English Language Communication Skills in English for Medical Purposes: Preparing International Medical Graduates for the USMLE Step 2 CS
Van Galen, Mary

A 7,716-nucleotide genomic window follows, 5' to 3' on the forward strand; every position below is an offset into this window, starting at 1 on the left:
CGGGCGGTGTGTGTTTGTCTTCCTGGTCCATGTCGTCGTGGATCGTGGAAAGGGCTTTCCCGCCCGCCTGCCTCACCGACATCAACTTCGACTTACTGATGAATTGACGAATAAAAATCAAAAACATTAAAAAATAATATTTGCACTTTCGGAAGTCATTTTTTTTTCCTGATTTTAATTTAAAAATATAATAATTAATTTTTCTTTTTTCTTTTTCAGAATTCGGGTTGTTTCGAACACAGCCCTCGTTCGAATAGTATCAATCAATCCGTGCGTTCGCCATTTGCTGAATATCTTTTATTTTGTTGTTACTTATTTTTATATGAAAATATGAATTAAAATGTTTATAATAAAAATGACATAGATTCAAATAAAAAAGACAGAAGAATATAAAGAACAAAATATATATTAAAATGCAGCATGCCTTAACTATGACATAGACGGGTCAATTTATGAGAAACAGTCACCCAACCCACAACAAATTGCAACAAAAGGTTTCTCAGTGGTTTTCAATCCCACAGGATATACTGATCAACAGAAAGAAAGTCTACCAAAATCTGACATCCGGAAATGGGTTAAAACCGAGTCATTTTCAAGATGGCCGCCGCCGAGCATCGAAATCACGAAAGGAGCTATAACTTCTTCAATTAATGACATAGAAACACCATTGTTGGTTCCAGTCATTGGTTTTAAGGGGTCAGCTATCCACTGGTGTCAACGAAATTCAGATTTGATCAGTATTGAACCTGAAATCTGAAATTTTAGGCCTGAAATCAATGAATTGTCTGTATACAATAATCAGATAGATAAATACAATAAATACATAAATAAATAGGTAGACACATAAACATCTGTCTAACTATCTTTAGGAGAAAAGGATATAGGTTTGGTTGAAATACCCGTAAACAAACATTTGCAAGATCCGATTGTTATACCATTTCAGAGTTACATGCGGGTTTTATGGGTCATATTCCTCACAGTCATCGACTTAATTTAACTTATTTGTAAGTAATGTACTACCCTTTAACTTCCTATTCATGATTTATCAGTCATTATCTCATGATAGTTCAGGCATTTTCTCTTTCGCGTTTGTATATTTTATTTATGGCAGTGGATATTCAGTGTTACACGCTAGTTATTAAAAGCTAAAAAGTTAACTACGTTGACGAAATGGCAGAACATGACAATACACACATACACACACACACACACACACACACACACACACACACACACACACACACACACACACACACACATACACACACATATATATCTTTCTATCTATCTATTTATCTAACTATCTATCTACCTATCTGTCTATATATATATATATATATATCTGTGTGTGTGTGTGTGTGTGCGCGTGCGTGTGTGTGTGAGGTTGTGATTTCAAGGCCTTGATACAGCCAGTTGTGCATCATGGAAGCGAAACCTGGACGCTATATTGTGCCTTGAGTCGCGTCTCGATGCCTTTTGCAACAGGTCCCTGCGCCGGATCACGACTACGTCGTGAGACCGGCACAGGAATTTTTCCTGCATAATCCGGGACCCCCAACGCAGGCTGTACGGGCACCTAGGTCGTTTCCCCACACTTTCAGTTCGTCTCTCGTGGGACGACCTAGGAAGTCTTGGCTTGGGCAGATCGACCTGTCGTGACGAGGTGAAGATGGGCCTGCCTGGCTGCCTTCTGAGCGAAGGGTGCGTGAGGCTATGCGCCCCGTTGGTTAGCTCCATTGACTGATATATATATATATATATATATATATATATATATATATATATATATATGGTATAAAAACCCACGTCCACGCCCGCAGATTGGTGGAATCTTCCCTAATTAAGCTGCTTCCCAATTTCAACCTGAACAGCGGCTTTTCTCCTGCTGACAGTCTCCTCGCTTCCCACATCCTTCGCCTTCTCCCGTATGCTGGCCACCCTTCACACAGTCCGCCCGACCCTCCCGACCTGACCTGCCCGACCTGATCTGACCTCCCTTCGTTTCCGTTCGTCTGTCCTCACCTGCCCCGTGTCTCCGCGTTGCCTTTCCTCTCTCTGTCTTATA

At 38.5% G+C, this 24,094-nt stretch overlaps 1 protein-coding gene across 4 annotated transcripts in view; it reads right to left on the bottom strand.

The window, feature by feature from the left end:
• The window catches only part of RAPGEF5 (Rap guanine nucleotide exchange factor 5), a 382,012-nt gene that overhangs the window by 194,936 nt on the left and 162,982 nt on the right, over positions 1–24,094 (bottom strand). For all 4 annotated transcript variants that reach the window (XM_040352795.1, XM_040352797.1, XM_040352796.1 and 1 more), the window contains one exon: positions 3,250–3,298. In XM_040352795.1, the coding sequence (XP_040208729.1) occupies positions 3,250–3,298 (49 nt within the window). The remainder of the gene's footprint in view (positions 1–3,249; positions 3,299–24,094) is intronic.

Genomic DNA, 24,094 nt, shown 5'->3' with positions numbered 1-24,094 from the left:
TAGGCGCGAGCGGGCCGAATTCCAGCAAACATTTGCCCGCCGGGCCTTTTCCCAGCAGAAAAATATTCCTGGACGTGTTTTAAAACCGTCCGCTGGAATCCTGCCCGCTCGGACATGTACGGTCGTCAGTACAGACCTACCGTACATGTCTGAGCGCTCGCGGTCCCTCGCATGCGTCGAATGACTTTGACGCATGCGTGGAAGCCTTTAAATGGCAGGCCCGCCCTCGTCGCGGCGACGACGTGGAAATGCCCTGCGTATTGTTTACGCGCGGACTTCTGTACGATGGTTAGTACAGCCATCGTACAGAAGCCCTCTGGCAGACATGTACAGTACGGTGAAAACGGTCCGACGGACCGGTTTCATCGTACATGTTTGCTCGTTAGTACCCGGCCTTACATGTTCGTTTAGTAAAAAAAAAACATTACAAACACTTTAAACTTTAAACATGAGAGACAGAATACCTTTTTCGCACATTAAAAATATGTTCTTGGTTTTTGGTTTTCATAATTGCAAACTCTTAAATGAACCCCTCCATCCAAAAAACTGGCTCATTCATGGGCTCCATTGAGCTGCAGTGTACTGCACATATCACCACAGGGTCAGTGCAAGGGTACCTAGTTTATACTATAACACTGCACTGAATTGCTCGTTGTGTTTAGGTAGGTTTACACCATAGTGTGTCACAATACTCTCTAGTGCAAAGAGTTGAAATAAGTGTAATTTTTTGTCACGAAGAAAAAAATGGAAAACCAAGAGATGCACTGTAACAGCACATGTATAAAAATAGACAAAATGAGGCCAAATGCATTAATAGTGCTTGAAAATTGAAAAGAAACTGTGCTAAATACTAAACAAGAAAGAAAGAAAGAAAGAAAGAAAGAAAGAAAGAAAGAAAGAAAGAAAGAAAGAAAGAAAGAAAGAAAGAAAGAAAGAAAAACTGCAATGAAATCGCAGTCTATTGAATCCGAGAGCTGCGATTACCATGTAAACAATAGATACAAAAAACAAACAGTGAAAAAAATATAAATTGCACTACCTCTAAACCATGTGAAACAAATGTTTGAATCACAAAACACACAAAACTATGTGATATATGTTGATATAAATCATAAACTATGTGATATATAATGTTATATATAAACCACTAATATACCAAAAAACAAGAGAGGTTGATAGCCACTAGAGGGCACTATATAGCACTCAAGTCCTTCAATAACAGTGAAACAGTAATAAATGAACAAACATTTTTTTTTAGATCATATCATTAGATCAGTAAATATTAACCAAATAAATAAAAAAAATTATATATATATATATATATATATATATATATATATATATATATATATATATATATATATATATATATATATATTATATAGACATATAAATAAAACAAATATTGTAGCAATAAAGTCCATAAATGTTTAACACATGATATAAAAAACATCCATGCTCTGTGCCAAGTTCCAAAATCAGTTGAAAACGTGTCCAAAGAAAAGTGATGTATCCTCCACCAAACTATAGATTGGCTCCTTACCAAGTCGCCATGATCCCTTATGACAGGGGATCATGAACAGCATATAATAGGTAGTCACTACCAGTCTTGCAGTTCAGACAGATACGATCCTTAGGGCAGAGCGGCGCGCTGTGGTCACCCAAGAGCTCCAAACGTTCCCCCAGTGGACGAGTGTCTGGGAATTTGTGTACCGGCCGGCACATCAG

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Completing a medical degree and matching into a medical residency are challenging academic endeavors. Even more challenging is matching into a United States medical residency if you are a nonnative English speaker and completed a medical degree at a foreign medical school. Over 25% of United States working physicians are classified as International Medical Graduates (Foreign Medical Doctors). Although English has become the lingua franca of the global medical discourse community, a major hurdle for International Medical Graduates is the demonstration of effective English language communication skills via the passage of the United States Medical Licensing Exam Step 2 Clinical Skills (USMLE Step 2 CS). Traditionally, English as a Foreign Language (EFL) teachers have been asked to teach English to foreign medical students through English courses that focus on medicine. this field of teaching developed into a specialty field entitled English for Medical Purposes (EMP). The lack of medical knowledge of typical EFL teachers has posed challenges for both the students and the teachers. In this paper, I will provide a comprehensive background on EMP. I will look at the challenges faced by International Medical Graduates regarding the five essential English language communication skills in medicine-comprehensive reading, writing, speaking, comprehensive listening, and communicating nonverbally. I will also look at each of these language skills in relationship to the USMLE Step 2 CS. Finally, I will propose a five-day intensive EMP workshop for International Medical Graduates preparing to take or retake the USMLE Step 2 CS.